Area Bar Used To Be Cool; Now Lame

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Issue 3536

Local Man Casually Mentions Upcoming Birthday

DURANGO, CO—Awareness of Donald Shrifkin's upcoming birthday was raised among his co-workers Monday, when the soon-to-be 38-year-old casually mentioned the special day during a departmental meeting. "Yeah, so, I'm gonna be out of the office on Friday, because it's my birthday, and I'm taking the day off to make a three-day weekend out of it," Shrifkin told a group of fellow sales representatives. None of Shrifkin's co-workers said they intend to mark the occasion in any manner whatsoever.

CNN To Get All Information From In-House Channel 'CNN-CNN'

ATLANTA—In a telejournalism first, CNN announced Monday that from now on, all of its information will come from its own 24-hour, closed-circuit news channel, "CNN-CNN." "The old method of gathering news, in which information was culled from the Associated Press, Reuters, our own reporters and the other 24-hour news channels, was inefficient and needlessly complicated," CNN owner Ted Turner said. "Now, we have a single, consolidated, in-house news source to which CNN can turn exclusively." If the venture is successful, an airport version of CNN-CNN, CNN-CNN-Airport News, will be launched for traveling CNN reporters.

Rookie Cop Laying On The Jargon A Little Thick

CHICAGO—Four days after joining the Chicago Police Department, Officer Patrick Finley of the 18th Precinct is laying on the jargon a little thick, it was reported Monday. "Yesterday, he got on the radio and called for a 'black-and-white' instead of a 'squad car,'" said Ray Podriewski, Finley's partner. "Not only is 'black and white' movie jargon dating back to the 1940s, but our cars are blue and white, for God's sake. Then, as if that weren't bad enough, he calls the handcuffs 'bracelets.'" Podriewski said Finley later added insult to injury when he referred to the police as "the fuzz." "First of all," Podriewski said, "that's what criminals supposedly call the police. Second of all, even they don't really say it.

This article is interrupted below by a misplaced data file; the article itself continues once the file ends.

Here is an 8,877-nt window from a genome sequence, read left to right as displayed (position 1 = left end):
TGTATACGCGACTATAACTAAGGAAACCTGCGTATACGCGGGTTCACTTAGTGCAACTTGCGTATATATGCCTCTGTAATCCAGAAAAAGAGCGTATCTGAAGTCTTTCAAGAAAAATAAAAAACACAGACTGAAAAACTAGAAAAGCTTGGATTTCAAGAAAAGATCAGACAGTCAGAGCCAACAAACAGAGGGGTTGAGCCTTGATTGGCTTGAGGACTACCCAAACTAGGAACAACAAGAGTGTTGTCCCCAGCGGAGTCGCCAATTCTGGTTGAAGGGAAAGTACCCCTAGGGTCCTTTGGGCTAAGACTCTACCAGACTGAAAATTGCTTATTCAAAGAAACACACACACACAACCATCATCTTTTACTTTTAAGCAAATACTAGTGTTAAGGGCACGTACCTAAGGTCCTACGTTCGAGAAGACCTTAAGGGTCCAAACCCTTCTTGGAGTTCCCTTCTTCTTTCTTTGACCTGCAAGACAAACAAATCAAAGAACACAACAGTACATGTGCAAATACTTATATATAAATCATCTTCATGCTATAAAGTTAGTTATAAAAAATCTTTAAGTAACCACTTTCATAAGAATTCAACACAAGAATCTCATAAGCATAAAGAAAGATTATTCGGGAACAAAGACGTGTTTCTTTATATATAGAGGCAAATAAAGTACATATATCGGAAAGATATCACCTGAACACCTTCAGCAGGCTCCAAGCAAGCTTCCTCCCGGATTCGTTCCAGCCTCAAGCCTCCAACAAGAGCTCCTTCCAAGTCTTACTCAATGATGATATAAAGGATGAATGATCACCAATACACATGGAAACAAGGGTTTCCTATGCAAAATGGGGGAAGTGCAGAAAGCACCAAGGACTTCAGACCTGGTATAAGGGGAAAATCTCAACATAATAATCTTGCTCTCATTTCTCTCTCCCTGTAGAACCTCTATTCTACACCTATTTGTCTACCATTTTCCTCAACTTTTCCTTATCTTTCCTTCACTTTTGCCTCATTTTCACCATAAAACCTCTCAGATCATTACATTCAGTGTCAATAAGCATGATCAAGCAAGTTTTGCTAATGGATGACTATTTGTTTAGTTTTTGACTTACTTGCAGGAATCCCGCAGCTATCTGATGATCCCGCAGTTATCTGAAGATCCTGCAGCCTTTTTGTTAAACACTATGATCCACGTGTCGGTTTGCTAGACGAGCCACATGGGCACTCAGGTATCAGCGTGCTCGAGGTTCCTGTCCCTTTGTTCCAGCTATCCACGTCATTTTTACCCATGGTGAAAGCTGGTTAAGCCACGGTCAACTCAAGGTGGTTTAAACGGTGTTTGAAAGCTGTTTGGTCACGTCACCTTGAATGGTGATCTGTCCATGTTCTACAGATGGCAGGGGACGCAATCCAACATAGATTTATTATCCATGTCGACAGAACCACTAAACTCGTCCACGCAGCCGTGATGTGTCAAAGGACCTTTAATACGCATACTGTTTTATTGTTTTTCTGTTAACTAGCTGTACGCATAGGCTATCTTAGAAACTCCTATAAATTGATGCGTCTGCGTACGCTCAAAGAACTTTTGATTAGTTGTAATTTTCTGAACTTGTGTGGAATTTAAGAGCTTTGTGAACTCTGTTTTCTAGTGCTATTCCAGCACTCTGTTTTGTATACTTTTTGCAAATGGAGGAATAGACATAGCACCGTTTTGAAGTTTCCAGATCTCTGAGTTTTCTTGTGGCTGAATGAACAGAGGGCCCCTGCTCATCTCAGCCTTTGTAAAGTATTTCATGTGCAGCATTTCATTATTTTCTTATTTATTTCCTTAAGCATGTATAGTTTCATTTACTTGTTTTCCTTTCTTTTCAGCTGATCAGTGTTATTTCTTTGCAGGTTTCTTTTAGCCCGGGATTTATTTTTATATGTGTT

Cher's 'Believe' Now Faintly Audible Everywhere In America

GREAT SALT LAKE DESERT, UT—Building upon its presence in every health club, supermarket, bank, clothing store and waiting room in the U.S., Cher's "Believe" was heard Monday by bauxite miners working 1.4 miles beneath the Earth's surface in a remote section of the Great Salt Lake Desert, confirming suspicions that the hit dance track is at least faintly audible everywhere in the nation. "My miners said they heard a throbbing synthesizer sound, accompanied by some sort of painful, piercing wail, coming through the granite walls at the bottom of the shaft," said Wilson Mining Works foreman George Connerly. "So we turned off the turbine-powered pressure drills to get a better listen, and, sure enough, it was that Cher song." The ubiquitous "Believe" was also recently heard at the peak of Alaska's Mt. McKinley, in the farthest reaches of Kentucky's Mammoth Cave, and in the middle of a swamp deep within the Florida Everglades.